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Sure. Softkeys - a row of buttons around the edges of the screen - are how a lot of electronic test equipment works.

In fact the UI can be identical for a device with softkeys vs. one with a touchscreen. It causes a few DOH! moments when you are working with some instruments that work one way and some the other, but this isn't nearly as annoying as you might expect.

You still have to look at the screen though. Unless maybe you could 'lock' the UI into one mode (with no sub-menus), which might be a good compromise for vehicles.




Many modular synth systems also do this without screens e.g. by indicating the state of the system with a row of colored LEDs and then colorcoding the labels on the controls. This certainly offloads the cognitive load to the user, but it also works.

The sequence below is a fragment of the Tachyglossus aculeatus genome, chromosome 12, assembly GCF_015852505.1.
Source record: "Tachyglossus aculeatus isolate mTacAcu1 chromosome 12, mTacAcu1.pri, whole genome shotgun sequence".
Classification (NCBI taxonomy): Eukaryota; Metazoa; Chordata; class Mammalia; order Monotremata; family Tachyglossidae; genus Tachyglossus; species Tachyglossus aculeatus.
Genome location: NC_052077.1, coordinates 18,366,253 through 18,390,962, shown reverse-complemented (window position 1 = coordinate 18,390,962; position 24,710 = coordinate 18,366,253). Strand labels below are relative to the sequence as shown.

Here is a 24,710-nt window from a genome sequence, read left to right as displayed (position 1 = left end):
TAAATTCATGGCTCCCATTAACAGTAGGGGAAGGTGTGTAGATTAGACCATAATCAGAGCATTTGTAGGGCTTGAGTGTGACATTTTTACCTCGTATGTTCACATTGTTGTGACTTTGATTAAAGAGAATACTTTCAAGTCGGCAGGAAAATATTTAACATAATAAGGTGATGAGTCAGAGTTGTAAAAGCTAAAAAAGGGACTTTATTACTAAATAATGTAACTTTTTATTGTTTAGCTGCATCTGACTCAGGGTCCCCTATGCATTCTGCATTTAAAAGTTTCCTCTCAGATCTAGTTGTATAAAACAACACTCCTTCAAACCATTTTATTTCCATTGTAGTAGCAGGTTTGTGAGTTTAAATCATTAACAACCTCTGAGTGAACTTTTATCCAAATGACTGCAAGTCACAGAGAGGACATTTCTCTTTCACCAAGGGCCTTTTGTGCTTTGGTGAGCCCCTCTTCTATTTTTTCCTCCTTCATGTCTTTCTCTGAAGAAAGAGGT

The modular scene generally frowns upon systems that need deep menu diving, which is most of the time an indicator that your interface design is lacking.




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